In the spare yet unflinchingly intimate film Dreissig (Thirty), director Simona Kostova explores the emotional variables among a group of friends in their late twenties. They’re introduced separately, and then meet for a night out to celebrate a friend’s birthday. The characters are named for the actors who play them, suggesting a docu-verite approach that is supported by the camera’s efforts to unveil what is beneath their casual yet carefully honed appearances. This aesthetic is mirrored in the film’s look as well: Kostova’s seemingly natural compositions (with the help of cinematographer Anselm Belser) stand out through the use of color, lighting and close ups.
When Kostova first introduces Övünç, who’s about to mark his 13th birthday, he arises in his dimly-lit apartment as dawn tinges the walls pale blue. Övünç pulls on some clothes, talks on the phone (there’s no voice on the other end but subtitles provide the other half of the conversation: an odd choice) and then lights a cigarette, with a tiny spot of orange light being the only warm color visible. The boy says he has to get some writing done; after a few moments, he begins vacuuming his apartment. The implication is that he won’t get to his writing any time soon in Dreissig.
Dreissig’s simple yet intriguing opening scene sets the tone for a film that all but demands that viewers watch it carefully. The action unfolds slowly in natural time (imagine the long, languid sequences Fred Kelemen’s films), and natural scenes of dialogue are often punctuated with long moments of silence, where characters are simply listening or thinking. There are other notable contrasting elements, with the characters’ behavior often creating a balancing effect (one talks at length while the other stays silent; one is garrulous while the other is withdrawn), but the director also creates contrasts with light and sound — sudden blasts of darkness, sudden jolts of light, loud noises that go on for almost unbearable lengths of time. It’s as if Kostova is challenging the viewer to confront their own pet peeves and the things that make then impatient or anxious.
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Kostova’s manipulation of light and dark, noise and silence, plays out beautifully as the friends hush one another while trying to stick lit candles into Övünç’s birthday cake. As the candles increase in number in Dreissig, the light grows brighter; when Övünç blows the candles out after a song, the darkness descends again suddenly. A too-bright fluorescent light makes everyone groan, until a softer one is found. It’s impossible to say if there’s a larger meaning here, but the intense intimacy of the camera’s bold eye suggests an uncanny parallel to the thoughts and emotions of these young adults.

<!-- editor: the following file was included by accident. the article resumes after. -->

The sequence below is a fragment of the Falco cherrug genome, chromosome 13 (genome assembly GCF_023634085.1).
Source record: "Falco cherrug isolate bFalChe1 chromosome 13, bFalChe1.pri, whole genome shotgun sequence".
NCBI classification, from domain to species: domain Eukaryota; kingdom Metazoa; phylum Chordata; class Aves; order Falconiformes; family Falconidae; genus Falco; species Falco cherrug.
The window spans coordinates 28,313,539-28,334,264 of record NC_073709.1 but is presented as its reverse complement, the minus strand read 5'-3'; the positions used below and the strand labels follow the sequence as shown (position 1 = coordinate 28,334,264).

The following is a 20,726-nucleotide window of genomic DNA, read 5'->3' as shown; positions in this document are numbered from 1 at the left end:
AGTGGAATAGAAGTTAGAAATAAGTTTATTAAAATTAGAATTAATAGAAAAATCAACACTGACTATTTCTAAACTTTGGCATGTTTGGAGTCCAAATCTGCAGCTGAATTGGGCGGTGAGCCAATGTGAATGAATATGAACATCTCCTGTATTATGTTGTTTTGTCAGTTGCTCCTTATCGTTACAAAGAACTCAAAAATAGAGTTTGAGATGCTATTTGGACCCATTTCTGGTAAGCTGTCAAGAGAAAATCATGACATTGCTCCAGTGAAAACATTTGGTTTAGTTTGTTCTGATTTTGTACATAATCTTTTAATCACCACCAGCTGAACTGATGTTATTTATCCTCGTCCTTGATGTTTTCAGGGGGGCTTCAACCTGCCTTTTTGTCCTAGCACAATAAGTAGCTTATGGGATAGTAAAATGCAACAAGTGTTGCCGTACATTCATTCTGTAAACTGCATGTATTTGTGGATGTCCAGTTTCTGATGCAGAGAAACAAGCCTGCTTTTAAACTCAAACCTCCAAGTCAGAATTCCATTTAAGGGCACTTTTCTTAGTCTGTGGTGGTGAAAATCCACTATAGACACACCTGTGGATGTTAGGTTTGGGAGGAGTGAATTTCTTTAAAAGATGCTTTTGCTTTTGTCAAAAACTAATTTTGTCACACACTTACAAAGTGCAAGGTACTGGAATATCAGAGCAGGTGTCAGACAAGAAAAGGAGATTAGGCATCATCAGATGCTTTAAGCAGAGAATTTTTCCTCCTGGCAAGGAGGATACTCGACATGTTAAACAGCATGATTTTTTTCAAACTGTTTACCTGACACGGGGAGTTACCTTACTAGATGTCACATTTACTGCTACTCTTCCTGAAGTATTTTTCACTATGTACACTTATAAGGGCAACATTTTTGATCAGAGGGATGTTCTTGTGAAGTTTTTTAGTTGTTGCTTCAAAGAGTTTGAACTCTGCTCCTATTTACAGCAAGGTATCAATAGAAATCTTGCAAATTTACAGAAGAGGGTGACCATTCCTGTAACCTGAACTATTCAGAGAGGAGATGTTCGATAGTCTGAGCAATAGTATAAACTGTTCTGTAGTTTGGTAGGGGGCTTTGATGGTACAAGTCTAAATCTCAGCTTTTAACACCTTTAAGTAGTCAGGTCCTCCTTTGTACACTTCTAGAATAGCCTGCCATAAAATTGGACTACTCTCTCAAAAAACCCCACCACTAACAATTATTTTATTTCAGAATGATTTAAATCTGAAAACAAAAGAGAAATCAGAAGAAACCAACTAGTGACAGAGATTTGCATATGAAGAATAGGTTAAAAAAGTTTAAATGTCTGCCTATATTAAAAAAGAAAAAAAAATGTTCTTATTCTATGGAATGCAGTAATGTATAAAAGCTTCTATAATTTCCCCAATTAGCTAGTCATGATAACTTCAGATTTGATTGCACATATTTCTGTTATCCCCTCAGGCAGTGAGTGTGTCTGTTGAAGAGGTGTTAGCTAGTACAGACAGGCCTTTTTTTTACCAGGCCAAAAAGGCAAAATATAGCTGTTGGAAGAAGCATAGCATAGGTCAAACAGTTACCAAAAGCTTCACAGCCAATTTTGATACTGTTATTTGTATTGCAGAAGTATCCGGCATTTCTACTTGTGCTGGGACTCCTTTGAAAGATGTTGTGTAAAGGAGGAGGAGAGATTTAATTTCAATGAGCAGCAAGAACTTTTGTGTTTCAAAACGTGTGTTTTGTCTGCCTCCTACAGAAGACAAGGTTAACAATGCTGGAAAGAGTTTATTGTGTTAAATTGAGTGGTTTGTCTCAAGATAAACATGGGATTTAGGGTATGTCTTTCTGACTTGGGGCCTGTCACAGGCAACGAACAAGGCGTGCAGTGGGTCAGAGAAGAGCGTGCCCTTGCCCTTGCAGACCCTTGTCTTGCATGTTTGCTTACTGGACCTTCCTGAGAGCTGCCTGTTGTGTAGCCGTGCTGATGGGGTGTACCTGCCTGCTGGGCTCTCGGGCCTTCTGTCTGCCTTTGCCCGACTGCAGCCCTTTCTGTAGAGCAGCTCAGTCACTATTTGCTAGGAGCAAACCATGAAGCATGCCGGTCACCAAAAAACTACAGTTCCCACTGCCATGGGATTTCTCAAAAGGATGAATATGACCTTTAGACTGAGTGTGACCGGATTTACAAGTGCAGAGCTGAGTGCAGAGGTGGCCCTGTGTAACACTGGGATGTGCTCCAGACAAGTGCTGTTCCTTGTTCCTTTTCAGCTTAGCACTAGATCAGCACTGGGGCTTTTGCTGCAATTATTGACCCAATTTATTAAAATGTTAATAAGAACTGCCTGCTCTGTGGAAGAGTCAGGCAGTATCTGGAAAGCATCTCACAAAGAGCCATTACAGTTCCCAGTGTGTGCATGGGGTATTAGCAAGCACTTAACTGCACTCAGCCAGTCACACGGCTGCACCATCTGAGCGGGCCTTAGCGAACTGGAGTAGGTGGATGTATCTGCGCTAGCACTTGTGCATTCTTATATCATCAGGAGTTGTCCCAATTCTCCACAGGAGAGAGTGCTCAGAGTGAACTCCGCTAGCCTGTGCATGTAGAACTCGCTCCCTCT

After cake and song, the friends all depart for a nightclub, finding their first choice closed. Anja, a newcomer, convinces them to cross over construction barricades and run through the streets, in a scene that ought to be playful and exhilarating but instead feels quite intense. The second bar is crowded; electronic music plays and the camera moves amongst the crowd, reminiscent of an Olivier Assayas film. But instead of choreographed movements and evolution of action, the camera moves over the characters’ faces, highlighting the flawless skin of youthful people in flattering light, with every shining forelock of hair or smoky sweep of eye shadow like a detail from a pre-Raphaelite painting. It’s a beautiful and haunting sequence.
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The evening continues in Dreissig, with scenes that are both pensive and terrifying. The music runs the gamut from dull and derivative to fine and transporting. The friends separate and come together repeatedly, linked by their unspoken bonds. By suggesting that this 24-hour period is a milestone, or page, of an ongoing story, Kostova creates an insightful portrait crafted from carefully-observed scraps and shards. The result is strangely dazzling, like a mosaic.
Peg Aloi (@themediawitch) is a freelance film and TV critic, and teaches media studies in upstate NY. She’s written about film for Broadly, Film School Rejects, Polygon, the Orlando Weekly and the Arts Fuse, and was a longtime critic for the Boston Phoenix. She likes high quality horror, dreamy cinematography and characters who don’t know what the hell they’re doing.
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